HOMEBREW Digest #2865 Mon 02 November 1998

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		Digest Janitor: janitor@hbd.org
		Many thanks to the Observer & Eccentric Newspapers of 
		Livonia, Michigan for sponsoring the Homebrew Digest.
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  Source for SS Scrubbies (AKGOURMET)
  re: Fixing chipped enamel / drain valves (John_E_Schnupp)
  Strange break formation (Dan Cole)
  Sloshing wort (Domenick Venezia)
  Long-term storage of yeast ("George De Piro")
  Re: bottling beer in wine bottles/methode champenoise (Jonathan Nail)
  re: Belgian Ale Styles (Clifton Moore)
  Re:  Too much foam from corny keg (Clifton Moore)
  IBUs (Laurel Maney)
  Re: Fluid Flow Study Comments (John Palmer)
  10 GALLON BATCH (David Monday)
  Aging cold? (The Greenman)
  Grainger and Corks (AlannnnT)
  Pre-prohibition brews (Robert Paolino)
  Re: Henry Weinheardt's Amber / pH Test strips ("Brian Dixon")
  Partial filling of corny keg (Henry Paine)
  Lauter Tun Fluid Mechanics (Jim Bentson)
  Re: Stainless Scrubbers (Jim Bentson)
  Refractometer use (Jim Wallace)
  40Gallon steam boiler and new system (Jim Wallace)
  Recipe Conversions (Alisa Johnson)
  Philly Competition (birman)

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---------------------------------------------------------------------- Date: Sat, 31 Oct 1998 00:47:12 EST From: AKGOURMET at aol.com Subject: Source for SS Scrubbies Fred Nolke, Anchorage wrote: >>Has anyone seen stainless steel scrubbies recently? Lots of copper >>in stores and as someone recently posted, lots of lint filters. I'm >>sure my local HB shop would order a bunch if he knew where to find them. Check your local kitchen store. Scanpan cookware includes a large stainless steel scrubbie with each of their pots and pans, so any store that stocks that line should have replacements. Also, RSVP (a kitchenware wholesaler in Seattle) distributes SS scrubbies in 2-packs. These are the ones I prefer to use as a filter on the end of my racking cane. They are smaller and have a finer mesh than the Scanpan scrubbies. Bill Wright Juneau, AK Return to table of contents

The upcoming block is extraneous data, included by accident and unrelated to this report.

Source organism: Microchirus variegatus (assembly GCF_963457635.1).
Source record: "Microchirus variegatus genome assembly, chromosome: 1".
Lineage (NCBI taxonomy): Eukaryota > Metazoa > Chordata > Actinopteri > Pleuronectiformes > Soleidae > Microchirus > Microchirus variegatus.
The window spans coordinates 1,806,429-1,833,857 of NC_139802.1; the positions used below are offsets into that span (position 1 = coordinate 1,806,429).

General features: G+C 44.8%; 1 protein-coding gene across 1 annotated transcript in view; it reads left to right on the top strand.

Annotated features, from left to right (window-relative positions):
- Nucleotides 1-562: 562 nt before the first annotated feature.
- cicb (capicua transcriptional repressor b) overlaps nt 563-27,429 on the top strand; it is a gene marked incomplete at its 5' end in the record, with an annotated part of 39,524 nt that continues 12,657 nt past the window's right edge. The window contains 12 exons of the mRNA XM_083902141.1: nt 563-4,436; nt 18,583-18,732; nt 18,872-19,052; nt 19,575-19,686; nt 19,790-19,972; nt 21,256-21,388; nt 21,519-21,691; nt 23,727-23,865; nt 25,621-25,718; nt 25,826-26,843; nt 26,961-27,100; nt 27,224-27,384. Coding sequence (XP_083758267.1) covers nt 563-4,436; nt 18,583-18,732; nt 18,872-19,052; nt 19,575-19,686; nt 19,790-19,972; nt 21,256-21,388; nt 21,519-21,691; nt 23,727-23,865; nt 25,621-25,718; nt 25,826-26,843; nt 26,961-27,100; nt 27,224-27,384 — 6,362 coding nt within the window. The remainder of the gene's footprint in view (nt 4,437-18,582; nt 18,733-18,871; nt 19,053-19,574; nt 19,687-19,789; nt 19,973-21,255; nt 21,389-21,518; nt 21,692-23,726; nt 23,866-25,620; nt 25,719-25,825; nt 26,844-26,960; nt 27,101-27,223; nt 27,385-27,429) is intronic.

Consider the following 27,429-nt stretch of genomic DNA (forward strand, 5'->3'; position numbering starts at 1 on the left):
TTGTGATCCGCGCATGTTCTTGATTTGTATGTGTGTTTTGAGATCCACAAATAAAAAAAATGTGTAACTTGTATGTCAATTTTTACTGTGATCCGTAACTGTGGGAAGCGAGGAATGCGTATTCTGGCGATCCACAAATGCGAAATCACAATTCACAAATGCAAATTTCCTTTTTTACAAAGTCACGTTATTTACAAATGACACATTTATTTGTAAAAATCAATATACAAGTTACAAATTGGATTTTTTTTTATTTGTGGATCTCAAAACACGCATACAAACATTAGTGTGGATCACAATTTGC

Date: Sat, 31 Oct 1998 07:33:46 -0800 From: John_E_Schnupp at amat.com Subject: re: Fixing chipped enamel / drain valves >Here's what I ended up doing. snip >"fender washers". I cut two 1-1/2 inch pieces of 3/4-inch copper pipe >longitudinally, flattened them out, and cut them in two. This gave me >four 1-1/2 inch by 1-1/4 inch copper plates. I drilled 1/2-inch holes in >the plates and reamed them out so they would slip over the compression It might have been easier to use end caps. They are usually a little thicker copper that the pipe. A 3/4" or 1" end cap should work. I'd probably use the 1" as it is larger. After the hole is drilled simply cut the flat end off with a Dremel tool or hack saw, the Dremel is my tool of choice, I think it is the best thing since beer :-) Not trying to criticize or say you did it wrong, just throwing out another idea. When it come to making special fittings, adapters and various other hardware there are many ways to skin the cat. >Again, thanks to everybody for the information. I'd welcome any >observations on the safety of using epoxy, enamel paint, etc. on the >inside of boiling pots. I don't know about epoxy but I just got some *super* solder that I mail ordered. It's supposed to solder almost all metals and says it's lead and cadmium free. I haven't tried it yet but if it works a advertised, it should be great for soldering my brass ball valve onto my aluminium brewpot (it's already threaded but I'd like a more secure connection) John Schnupp, N3CNL Colchester, VT 95 XLH 1200 Return to table of contents